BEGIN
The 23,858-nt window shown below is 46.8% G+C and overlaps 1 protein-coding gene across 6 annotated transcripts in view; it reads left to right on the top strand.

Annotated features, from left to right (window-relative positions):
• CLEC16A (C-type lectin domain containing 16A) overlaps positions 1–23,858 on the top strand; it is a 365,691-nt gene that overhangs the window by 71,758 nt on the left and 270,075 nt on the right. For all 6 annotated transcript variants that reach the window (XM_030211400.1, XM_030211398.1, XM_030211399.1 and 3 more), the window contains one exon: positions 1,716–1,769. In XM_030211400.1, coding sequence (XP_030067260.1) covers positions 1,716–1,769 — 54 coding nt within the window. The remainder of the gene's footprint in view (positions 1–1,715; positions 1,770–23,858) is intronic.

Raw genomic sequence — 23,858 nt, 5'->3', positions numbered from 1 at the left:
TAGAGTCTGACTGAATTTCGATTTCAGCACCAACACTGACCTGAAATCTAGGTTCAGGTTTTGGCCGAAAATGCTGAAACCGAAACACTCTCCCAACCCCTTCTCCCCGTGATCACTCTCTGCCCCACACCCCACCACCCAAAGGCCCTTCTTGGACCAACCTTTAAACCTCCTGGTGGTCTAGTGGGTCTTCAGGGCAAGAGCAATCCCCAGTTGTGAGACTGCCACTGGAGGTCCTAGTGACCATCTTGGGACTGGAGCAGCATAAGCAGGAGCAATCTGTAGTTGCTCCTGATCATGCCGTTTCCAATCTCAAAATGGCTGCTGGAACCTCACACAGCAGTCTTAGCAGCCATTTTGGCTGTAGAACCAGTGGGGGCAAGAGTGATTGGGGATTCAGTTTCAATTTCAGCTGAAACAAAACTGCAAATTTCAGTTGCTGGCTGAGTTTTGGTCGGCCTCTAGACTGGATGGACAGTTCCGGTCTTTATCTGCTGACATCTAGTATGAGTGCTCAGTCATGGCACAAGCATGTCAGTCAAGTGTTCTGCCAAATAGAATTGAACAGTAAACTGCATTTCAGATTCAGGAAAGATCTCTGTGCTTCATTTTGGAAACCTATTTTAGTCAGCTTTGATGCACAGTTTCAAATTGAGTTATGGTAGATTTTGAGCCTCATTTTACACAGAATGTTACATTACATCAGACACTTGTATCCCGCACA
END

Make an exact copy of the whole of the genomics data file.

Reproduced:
The 23,858-nt window shown below is 46.8% G+C and overlaps 1 protein-coding gene across 6 annotated transcripts in view; it reads left to right on the top strand.

Annotated features, from left to right (window-relative positions):
• CLEC16A (C-type lectin domain containing 16A) overlaps positions 1–23,858 on the top strand; it is a 365,691-nt gene that overhangs the window by 71,758 nt on the left and 270,075 nt on the right. For all 6 annotated transcript variants that reach the window (XM_030211400.1, XM_030211398.1, XM_030211399.1 and 3 more), the window contains one exon: positions 1,716–1,769. In XM_030211400.1, coding sequence (XP_030067260.1) covers positions 1,716–1,769 — 54 coding nt within the window. The remainder of the gene's footprint in view (positions 1–1,715; positions 1,770–23,858) is intronic.

Raw genomic sequence — 23,858 nt, 5'->3', positions numbered from 1 at the left:
TAGAGTCTGACTGAATTTCGATTTCAGCACCAACACTGACCTGAAATCTAGGTTCAGGTTTTGGCCGAAAATGCTGAAACCGAAACACTCTCCCAACCCCTTCTCCCCGTGATCACTCTCTGCCCCACACCCCACCACCCAAAGGCCCTTCTTGGACCAACCTTTAAACCTCCTGGTGGTCTAGTGGGTCTTCAGGGCAAGAGCAATCCCCAGTTGTGAGACTGCCACTGGAGGTCCTAGTGACCATCTTGGGACTGGAGCAGCATAAGCAGGAGCAATCTGTAGTTGCTCCTGATCATGCCGTTTCCAATCTCAAAATGGCTGCTGGAACCTCACACAGCAGTCTTAGCAGCCATTTTGGCTGTAGAACCAGTGGGGGCAAGAGTGATTGGGGATTCAGTTTCAATTTCAGCTGAAACAAAACTGCAAATTTCAGTTGCTGGCTGAGTTTTGGTCGGCCTCTAGACTGGATGGACAGTTCCGGTCTTTATCTGCTGACATCTAGTATGAGTGCTCAGTCATGGCACAAGCATGTCAGTCAAGTGTTCTGCCAAATAGAATTGAACAGTAAACTGCATTTCAGATTCAGGAAAGATCTCTGTGCTTCATTTTGGAAACCTATTTTAGTCAGCTTTGATGCACAGTTTCAAATTGAGTTATGGTAGATTTTGAGCCTCATTTTACACAGAATGTTACATTACATCAGACACTTGTATCCCGCACA